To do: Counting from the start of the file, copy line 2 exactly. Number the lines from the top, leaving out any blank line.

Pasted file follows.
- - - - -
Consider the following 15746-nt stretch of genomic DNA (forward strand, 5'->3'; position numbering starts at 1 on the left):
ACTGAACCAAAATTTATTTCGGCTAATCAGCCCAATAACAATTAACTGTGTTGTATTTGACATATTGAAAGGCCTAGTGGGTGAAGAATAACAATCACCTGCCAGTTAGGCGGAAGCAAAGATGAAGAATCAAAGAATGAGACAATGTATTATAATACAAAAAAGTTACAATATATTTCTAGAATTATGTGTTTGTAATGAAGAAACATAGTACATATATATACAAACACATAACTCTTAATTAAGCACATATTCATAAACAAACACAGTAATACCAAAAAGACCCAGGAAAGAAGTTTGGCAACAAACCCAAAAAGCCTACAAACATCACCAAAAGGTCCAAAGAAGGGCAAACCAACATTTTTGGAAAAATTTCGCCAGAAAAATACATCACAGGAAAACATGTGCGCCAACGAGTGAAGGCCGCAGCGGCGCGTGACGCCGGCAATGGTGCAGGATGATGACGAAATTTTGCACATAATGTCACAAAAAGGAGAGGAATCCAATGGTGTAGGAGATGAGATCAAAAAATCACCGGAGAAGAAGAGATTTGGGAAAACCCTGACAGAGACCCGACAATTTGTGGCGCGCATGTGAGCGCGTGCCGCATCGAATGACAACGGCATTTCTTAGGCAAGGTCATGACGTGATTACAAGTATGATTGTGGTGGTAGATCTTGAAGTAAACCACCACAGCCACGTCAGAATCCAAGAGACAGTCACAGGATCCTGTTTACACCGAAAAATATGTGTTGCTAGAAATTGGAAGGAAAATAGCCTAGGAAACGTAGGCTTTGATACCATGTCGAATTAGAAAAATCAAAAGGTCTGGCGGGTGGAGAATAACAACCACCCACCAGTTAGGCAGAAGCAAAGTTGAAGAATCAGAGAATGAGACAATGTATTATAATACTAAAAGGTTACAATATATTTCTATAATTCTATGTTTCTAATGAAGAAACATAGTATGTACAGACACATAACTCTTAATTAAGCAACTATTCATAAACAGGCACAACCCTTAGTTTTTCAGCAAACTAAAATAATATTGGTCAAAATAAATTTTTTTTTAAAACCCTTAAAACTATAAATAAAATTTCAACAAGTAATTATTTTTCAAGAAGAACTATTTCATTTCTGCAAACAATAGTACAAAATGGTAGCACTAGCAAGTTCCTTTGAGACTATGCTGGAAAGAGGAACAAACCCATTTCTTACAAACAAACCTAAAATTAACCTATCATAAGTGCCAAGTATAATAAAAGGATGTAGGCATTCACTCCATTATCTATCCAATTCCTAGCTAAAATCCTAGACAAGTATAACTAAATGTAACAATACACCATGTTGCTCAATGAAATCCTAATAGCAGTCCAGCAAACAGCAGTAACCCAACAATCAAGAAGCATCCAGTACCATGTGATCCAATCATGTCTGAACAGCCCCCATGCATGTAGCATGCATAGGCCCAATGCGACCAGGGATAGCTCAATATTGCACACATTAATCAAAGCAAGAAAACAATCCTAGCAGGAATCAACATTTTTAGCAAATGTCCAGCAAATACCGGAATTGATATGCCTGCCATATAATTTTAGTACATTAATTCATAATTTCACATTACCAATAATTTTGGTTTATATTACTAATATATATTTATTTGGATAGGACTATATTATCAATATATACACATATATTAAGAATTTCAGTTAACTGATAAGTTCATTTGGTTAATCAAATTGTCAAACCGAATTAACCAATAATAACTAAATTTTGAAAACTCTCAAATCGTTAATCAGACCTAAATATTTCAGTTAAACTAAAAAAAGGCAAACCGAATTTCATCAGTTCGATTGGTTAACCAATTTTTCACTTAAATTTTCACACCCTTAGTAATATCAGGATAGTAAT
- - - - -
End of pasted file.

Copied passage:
ACTGAACCAAAATTTATTTCGGCTAATCAGCCCAATAACAATTAACTGTGTTGTATTTGACATATTGAAAGGCCTAGTGGGTGAAGAATAACAATCACCTGCCAGTTAGGCGGAAGCAAAGATGAAGAATCAAAGAATGAGACAATGTATTATAATACAAAAAAGTTACAATATATTTCTAGAATTATGTGTTTGTAATGAAGAAACATAGTACATATATATACAAACACATAACTCTTAATTAAGCACATATTCATAAACAAACACAGTAATACCAAAAAGACCCAGGAAAGAAGTTTGGCAACAAACCCAAAAAGCCTACAAACATCACCAAAAGGTCCAAAGAAGGGCAAACCAACATTTTTGGAAAAATTTCGCCAGAAAAATACATCACAGGAAAACATGTGCGCCAACGAGTGAAGGCCGCAGCGGCGCGTGACGCCGGCAATGGTGCAGGATGATGACGAAATTTTGCACATAATGTCACAAAAAGGAGAGGAATCCAATGGTGTAGGAGATGAGATCAAAAAATCACCGGAGAAGAAGAGATTTGGGAAAACCCTGACAGAGACCCGACAATTTGTGGCGCGCATGTGAGCGCGTGCCGCATCGAATGACAACGGCATTTCTTAGGCAAGGTCATGACGTGATTACAAGTATGATTGTGGTGGTAGATCTTGAAGTAAACCACCACAGCCACGTCAGAATCCAAGAGACAGTCACAGGATCCTGTTTACACCGAAAAATATGTGTTGCTAGAAATTGGAAGGAAAATAGCCTAGGAAACGTAGGCTTTGATACCATGTCGAATTAGAAAAATCAAAAGGTCTGGCGGGTGGAGAATAACAACCACCCACCAGTTAGGCAGAAGCAAAGTTGAAGAATCAGAGAATGAGACAATGTATTATAATACTAAAAGGTTACAATATATTTCTATAATTCTATGTTTCTAATGAAGAAACATAGTATGTACAGACACATAACTCTTAATTAAGCAACTATTCATAAACAGGCACAACCCTTAGTTTTTCAGCAAACTAAAATAATATTGGTCAAAATAAATTTTTTTTTAAAACCCTTAAAACTATAAATAAAATTTCAACAAGTAATTATTTTTCAAGAAGAACTATTTCATTTCTGCAAACAATAGTACAAAATGGTAGCACTAGCAAGTTCCTTTGAGACTATGCTGGAAAGAGGAACAAACCCATTTCTTACAAACAAACCTAAAATTAACCTATCATAAGTGCCAAGTATAATAAAAGGATGTAGGCATTCACTCCATTATCTATCCAATTCCTAGCTAAAATCCTAGACAAGTATAACTAAATGTAACAATACACCATGTTGCTCAATGAAATCCTAATAGCAGTCCAGCAAACAGCAGTAACCCAACAATCAAGAAGCATCCAGTACCATGTGATCCAATCATGTCTGAACAGCCCCCATGCATGTAGCATGCATAGGCCCAATGCGACCAGGGATAGCTCAATATTGCACACATTAATCAAAGCAAGAAAACAATCCTAGCAGGAATCAACATTTTTAGCAAATGTCCAGCAAATACCGGAATTGATATGCCTGCCATATAATTTTAGTACATTAATTCATAATTTCACATTACCAATAATTTTGGTTTATATTACTAATATATATTTATTTGGATAGGACTATATTATCAATATATACACATATATTAAGAATTTCAGTTAACTGATAAGTTCATTTGGTTAATCAAATTGTCAAACCGAATTAACCAATAATAACTAAATTTTGAAAACTCTCAAATCGTTAATCAGACCTAAATATTTCAGTTAAACTAAAAAAAGGCAAACCGAATTTCATCAGTTCGATTGGTTAACCAATTTTTCACTTAAATTTTCACACCCTTAGTAATATCAGGATAGTAAT